The Strictly curse, if it exists, isn’t just a case of people wanting to bonk in the changing rooms. It’s about how doing something like Strictly changes your perception of yourself.
There’s an amateur dramatics society near the village where I grew up famed for having its own, very similar curse. I’ve lost count of the number of couples who got divorced as a direct result of joining.
Why? Because they joined am-dram looking for something. Most of the members are middle-aged people who feel lost, who’ve already ticked off the ‘get married, buy a house, have babies’ trifecta and feel that there is nothing left to excite them in life.
The drama group lacks the glamour of Strictly – based in a church hall rather than a TV studio – but plays the same role in these break ups.
It provides a similar space for people who have lost themselves in their relationships and the onslaught of middle-age to rediscover who they are, or rather who they were before they were swallowed up by their relationship.
One of the hardest things about adulthood is that the majority of our life’s events happen within one decade of each other.
For about 10 years of our lives the stakes are sky high and the life events just keep coming. New partners, new jobs, new homes, new babies.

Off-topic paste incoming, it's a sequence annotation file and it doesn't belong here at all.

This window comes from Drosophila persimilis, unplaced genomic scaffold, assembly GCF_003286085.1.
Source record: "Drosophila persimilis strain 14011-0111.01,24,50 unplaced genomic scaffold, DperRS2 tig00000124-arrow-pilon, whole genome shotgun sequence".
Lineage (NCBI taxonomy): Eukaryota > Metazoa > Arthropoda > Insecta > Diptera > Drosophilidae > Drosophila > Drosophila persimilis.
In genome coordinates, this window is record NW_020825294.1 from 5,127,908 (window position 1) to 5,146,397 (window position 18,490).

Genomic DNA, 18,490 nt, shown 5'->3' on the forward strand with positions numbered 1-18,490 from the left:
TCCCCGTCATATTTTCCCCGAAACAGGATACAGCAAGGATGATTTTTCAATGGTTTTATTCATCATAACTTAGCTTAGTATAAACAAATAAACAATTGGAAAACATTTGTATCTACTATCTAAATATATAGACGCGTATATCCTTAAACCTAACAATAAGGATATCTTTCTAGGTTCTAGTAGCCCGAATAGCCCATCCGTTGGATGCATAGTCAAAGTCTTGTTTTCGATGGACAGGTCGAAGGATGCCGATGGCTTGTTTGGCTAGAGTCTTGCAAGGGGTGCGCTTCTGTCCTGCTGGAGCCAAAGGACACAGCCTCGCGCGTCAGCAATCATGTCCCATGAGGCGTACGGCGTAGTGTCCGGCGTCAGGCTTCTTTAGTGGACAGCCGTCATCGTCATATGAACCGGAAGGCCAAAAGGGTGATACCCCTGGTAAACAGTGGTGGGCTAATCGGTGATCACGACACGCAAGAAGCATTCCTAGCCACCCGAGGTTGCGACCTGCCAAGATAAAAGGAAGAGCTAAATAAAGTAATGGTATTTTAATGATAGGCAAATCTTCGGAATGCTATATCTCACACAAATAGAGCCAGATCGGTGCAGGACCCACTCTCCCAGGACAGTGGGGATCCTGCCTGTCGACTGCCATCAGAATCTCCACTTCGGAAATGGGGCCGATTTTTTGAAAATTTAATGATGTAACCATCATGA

So much happens when you are a young adult it can be terrifying. But then suddenly it’s over. You’ve put a tick in every box that you were supposed to, and now you’ve done everything. You’re staring into an empty void.
Filling that void is essential, but it comes with a risk. It might change your relationship.
For instance, not all relationships can handle one partner becoming celebrated, confident and empowered, which is probably what happens on Strictly.
Understandably, all the applause and sequins would make you feel more confident and powerful, which would inevitably spill over into the rest of your life. And it can happen under far less glamorous circumstances.
I believe that ideally marriage is for the long haul, and that it isn’t always easy. I believe in sticking out the rough parts and trying to stay together, especially if you’ve got kids.
But a marriage which can’t withstand one partner finding a new source of confidence and joy doesn’t sound like much of a marriage.
Sticking it out is brilliant if what you’re wrestling with is a temporary rough patch. But if the issue is that the person who you’re married to doesn’t like sparkliest, happiest version of you, then it’s time to ask yourself what it is you’re trying to protect.
There is no way to guarantee a relationship will last forever, and realistically not all of them are supposed to. All you can do is try to live your best and happiest life, and hope the best and happiest version of you is who your partner wants to be with.
Strictly Come Dancing gives people a chance to perform, to train at a skill, improve, boost their confidence. Even if it’s a factor in some couples splitting up, in my book that still makes it a blessing – not a curse.
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